Parker Has Cavs World Wary
SAN ANTONIO The Desperate Point Guard was holding the hand of Eva Longoria as he walked down a small corridor here Sunday night. Trailing behind was actor Terrence Howard, because, really, what's a celebrity fiancee without a celebrity friend to tag along?
Two games in, the Glam Man of these NBA Finals is Tony Parker. He, not LeBron James, has scored 57 points in two games and put on an end-to-end show in leading the San Antonio Spurs to a 2-0 series lead. A 6-foot-and-change Parisian has dribbled through nooks and crannies in Cleveland's once-vaunted defense and made the Cavaliers smell like Pepé Le Pew.
With at least two games still remaining in this mismatch of a series, a cadre of French reporters surrounded the man they traveled abroad to see, afterward asking Parker if they thought he would be named MVP of the Finals.
"Oh, that will never happen," he said in French, through a mock smile. "Don't you know -- it will always go to Tim Duncan." That was Parker's way of saying he didn't care, that it wasn't about him, that he was part of much-more encompassing mind-set.
If it seems like LeBron and himself against the world after 48 minutes, it is. Tim Duncan of the U.S. Virgin Islands, Manu Ginobili of Argentina and Parker of France unleashed all of their offensive arsenal on this poor, undermanned team from Cleveland on Sunday night, ruining any chance of a competitive NBA Finals. In less than two clinical quarters, the Spurs emphatically drove home the notion that one stateside supernova will flicker out against a constellation of stars born outside the continental 48.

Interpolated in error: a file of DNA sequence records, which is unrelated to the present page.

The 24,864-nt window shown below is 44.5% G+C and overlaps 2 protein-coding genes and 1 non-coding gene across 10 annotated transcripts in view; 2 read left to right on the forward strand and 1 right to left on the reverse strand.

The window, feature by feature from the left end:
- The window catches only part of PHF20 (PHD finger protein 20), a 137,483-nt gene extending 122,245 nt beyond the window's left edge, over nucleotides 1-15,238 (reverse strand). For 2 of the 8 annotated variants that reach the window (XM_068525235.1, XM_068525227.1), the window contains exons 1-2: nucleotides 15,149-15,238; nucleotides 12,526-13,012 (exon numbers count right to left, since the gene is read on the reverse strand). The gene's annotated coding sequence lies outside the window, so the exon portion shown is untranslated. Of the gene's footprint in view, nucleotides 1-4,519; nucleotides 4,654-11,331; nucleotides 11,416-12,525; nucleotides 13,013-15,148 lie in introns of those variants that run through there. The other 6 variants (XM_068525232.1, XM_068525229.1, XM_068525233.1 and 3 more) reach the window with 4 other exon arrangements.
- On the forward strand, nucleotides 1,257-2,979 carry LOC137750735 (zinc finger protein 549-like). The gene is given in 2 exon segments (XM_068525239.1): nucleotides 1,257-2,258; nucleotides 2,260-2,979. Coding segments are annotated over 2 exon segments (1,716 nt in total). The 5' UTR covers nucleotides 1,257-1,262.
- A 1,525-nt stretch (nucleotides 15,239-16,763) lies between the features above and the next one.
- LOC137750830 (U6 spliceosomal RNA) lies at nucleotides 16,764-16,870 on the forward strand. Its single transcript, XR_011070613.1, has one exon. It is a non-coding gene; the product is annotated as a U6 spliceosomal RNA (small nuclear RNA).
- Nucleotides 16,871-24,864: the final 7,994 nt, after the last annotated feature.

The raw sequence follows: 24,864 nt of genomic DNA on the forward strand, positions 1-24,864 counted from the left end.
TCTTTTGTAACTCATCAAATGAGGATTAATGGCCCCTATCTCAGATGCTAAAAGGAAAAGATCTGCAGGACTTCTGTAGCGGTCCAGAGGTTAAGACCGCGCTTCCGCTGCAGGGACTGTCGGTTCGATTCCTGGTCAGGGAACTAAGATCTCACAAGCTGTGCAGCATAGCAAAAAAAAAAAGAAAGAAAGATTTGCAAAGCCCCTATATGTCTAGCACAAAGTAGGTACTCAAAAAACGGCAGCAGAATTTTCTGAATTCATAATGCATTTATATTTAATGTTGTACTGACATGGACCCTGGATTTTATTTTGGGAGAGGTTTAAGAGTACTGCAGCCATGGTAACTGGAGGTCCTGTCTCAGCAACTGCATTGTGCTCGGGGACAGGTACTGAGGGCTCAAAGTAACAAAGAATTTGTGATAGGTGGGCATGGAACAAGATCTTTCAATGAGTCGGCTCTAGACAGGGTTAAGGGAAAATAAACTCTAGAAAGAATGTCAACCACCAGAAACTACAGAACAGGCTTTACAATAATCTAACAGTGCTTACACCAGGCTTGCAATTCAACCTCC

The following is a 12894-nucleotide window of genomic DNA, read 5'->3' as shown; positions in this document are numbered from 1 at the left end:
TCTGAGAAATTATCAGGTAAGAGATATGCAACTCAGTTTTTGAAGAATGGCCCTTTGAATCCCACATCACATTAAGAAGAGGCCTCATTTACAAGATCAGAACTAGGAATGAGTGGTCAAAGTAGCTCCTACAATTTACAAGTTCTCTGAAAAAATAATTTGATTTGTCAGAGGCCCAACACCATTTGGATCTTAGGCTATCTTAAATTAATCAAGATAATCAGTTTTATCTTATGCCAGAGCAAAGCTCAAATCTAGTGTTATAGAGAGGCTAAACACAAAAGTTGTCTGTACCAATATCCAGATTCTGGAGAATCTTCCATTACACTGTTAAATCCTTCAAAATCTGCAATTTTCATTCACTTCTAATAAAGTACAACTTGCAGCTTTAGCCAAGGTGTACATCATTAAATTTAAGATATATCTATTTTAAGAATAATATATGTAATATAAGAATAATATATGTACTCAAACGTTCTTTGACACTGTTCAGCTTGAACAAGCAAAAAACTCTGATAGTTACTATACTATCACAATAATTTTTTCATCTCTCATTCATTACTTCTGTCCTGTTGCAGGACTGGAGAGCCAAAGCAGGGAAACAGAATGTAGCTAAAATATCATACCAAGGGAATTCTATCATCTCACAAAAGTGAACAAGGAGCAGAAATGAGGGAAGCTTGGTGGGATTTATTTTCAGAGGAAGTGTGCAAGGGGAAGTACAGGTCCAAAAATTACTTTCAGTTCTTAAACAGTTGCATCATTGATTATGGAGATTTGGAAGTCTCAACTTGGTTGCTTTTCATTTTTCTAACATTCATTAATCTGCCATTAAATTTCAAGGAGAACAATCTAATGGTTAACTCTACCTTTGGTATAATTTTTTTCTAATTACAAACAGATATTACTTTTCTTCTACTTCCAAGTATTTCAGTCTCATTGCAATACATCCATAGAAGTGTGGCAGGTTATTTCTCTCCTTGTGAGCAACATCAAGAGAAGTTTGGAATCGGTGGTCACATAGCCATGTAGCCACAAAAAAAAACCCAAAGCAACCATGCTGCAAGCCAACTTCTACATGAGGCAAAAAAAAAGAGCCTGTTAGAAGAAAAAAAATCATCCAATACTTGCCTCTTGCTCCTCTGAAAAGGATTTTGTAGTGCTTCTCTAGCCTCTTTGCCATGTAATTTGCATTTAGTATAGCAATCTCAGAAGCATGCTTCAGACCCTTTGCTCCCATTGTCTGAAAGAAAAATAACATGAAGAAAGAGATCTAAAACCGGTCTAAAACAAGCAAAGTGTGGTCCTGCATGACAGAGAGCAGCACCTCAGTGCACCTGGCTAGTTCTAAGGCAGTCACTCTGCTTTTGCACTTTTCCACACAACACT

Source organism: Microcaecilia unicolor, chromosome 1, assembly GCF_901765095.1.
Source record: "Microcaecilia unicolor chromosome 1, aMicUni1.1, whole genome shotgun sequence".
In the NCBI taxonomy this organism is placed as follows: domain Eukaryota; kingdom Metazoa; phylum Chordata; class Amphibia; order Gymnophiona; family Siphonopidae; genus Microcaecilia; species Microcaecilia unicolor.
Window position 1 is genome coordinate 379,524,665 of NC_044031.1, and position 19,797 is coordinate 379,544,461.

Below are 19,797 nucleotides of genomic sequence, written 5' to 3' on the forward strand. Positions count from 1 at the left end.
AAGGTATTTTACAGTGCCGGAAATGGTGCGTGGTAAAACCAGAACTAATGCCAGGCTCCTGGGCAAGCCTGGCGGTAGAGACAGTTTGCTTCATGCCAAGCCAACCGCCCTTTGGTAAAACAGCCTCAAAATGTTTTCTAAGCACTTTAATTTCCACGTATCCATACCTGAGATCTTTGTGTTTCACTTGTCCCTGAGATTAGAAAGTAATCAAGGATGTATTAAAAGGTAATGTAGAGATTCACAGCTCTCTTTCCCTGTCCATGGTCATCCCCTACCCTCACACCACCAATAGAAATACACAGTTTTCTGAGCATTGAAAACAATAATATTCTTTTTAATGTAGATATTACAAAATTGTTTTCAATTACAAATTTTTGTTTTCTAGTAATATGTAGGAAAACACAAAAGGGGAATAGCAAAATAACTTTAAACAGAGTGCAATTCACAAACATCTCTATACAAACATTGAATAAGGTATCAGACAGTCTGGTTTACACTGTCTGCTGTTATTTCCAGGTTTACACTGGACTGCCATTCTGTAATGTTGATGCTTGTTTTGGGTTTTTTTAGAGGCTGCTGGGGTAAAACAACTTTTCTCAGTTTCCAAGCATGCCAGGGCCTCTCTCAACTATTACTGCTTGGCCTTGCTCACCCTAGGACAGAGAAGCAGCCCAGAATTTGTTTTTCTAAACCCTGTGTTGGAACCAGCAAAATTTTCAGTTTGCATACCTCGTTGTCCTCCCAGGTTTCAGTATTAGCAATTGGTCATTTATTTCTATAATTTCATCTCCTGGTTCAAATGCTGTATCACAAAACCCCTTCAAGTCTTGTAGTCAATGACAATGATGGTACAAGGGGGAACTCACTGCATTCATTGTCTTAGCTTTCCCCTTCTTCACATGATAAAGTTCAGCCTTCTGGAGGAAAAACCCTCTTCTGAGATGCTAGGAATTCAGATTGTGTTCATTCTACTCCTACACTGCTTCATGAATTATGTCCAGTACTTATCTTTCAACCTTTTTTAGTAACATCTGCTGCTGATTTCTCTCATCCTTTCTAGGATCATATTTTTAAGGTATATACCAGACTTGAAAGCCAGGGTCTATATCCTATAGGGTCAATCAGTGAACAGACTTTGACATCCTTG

When the yelping and hollering were done here in Game 2, so were the Cavaliers and what they were about this season: LeBron, team defense and little else.
Don't disregard the fight Cleveland showed at the end. With the Cavs scheduled to host the next three games of the series, the pride and purpose they showed meant something. But you had to be in this building to experience the humiliation and hurt San Antonio put on the Cavs in the first half to go up 2-0 in the series.
Parker took off on one of these length-of-court forays that may be the most defining moment of this series, a breathtaking jaunt in which he went behind his back, used the Cavs as traffic cones and then hit an improvisational reverse layup that had the AT&T Center enraptured for maybe two minutes of screaming and applause.
LeBron came back to put on a bit of a show, but without a dunk in Game 1 and with an air-ball free throw in Game 2 this clearly isn't a stage for children. As one completely cynical journalist quipped tonight, "Just call him Le Done."
Clevelanders will flood the e-mail inboxes of their team's detractors on Monday, talking up their 0-2 comeback against Detroit, how the Cavs have shown so much flair and fire at home. They might even point to San Antonio being blown out in Games 3 and 4 of the 2005 Finals in Detroit before rallying to win the series in Game 7.
But this isn't the East, these aren't the Pistons and this isn't 2005. And if it's any consolation, no one coming out of the East was going to take any more than two games off San Antonio. Much will be made of whether Coach Mike Brown should have sat LeBron for the rest of the first quarter after he picked up two early fouls, whether the Cavs coach pulled the right strings.
Yes, he should have brought LeBron back earlier. Because by the time James scored again in the second quarter, his team was already down 19 points. But how much difference would it have really made? Duncan, Ginobili and Parker scored 28 of San Antonio's 30 second-quarter points -- 12 of the most flawless and pretty minutes of the 2007 season.